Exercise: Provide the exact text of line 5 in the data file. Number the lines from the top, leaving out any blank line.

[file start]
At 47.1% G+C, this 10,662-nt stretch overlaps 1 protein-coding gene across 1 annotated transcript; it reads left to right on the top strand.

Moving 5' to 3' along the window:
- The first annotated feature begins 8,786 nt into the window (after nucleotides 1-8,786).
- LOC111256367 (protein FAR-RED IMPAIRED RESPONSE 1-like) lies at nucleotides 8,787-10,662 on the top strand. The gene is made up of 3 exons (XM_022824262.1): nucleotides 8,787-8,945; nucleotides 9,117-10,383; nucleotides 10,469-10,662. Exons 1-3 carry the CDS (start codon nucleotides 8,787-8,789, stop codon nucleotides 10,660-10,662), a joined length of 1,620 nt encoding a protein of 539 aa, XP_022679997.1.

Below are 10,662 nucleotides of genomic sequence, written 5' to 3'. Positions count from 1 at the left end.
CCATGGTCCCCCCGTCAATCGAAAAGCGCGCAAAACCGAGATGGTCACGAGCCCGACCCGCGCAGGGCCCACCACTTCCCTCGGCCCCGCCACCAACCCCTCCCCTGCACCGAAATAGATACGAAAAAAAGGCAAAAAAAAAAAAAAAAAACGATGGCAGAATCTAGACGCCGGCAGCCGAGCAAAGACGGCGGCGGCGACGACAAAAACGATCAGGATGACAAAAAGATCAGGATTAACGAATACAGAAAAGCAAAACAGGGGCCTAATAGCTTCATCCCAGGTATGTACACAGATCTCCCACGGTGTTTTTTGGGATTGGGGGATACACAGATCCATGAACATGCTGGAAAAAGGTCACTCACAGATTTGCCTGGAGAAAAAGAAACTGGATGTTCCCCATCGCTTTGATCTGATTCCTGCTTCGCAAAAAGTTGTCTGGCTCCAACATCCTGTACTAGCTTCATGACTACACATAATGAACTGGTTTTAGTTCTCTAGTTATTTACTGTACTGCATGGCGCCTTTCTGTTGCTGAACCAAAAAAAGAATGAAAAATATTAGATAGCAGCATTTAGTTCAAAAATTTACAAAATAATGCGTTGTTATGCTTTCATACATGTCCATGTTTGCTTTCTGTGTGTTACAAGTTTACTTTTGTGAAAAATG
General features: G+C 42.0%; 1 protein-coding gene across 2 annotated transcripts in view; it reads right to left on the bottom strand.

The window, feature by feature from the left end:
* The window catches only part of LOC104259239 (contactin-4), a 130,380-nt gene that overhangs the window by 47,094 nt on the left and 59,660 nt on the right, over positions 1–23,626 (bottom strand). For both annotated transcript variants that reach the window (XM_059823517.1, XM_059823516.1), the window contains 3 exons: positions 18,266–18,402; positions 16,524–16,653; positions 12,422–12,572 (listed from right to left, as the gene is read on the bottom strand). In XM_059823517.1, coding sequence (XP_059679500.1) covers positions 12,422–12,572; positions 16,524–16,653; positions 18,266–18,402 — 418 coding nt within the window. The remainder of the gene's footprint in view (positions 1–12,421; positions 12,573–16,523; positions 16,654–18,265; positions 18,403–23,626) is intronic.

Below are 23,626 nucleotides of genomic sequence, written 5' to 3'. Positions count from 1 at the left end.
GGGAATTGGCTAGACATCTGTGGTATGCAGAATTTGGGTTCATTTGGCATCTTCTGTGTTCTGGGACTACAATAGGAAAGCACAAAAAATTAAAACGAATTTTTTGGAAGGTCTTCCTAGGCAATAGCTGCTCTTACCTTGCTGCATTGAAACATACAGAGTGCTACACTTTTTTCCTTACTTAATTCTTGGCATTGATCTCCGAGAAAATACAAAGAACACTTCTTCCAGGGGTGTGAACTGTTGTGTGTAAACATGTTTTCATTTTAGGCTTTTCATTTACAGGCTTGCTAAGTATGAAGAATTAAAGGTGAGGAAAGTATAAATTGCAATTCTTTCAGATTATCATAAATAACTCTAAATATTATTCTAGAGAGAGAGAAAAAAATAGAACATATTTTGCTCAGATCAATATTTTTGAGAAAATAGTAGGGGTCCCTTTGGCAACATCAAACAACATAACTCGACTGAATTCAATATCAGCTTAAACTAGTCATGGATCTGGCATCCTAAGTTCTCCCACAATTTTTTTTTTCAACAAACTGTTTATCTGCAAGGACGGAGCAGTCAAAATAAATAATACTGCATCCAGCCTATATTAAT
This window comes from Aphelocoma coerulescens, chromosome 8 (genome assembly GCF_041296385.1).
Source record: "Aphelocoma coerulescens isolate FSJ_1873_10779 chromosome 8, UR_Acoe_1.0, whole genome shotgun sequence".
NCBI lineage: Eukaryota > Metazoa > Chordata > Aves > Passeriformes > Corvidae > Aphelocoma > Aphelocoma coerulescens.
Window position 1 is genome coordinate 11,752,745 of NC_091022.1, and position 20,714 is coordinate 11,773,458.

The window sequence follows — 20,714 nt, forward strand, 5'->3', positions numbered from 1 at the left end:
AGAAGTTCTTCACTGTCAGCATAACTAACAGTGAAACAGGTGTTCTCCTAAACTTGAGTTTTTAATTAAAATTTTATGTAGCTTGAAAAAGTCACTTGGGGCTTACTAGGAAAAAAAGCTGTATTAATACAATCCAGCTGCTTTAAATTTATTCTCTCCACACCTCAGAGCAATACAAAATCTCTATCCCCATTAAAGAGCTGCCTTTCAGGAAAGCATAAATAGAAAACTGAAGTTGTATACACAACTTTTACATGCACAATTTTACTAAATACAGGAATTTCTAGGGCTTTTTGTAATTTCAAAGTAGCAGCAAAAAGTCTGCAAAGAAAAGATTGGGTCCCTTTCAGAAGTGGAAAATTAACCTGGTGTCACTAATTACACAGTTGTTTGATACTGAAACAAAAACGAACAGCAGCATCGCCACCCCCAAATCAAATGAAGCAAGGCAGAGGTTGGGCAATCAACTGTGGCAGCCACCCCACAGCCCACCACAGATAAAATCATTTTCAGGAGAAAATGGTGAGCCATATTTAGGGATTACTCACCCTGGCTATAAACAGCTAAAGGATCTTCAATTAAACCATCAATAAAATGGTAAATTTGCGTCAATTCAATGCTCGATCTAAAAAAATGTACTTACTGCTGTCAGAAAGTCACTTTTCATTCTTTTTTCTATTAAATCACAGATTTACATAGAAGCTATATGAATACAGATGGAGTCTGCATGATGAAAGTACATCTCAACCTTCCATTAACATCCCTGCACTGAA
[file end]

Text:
Below are 10,662 nucleotides of genomic sequence, written 5' to 3'. Positions count from 1 at the left end.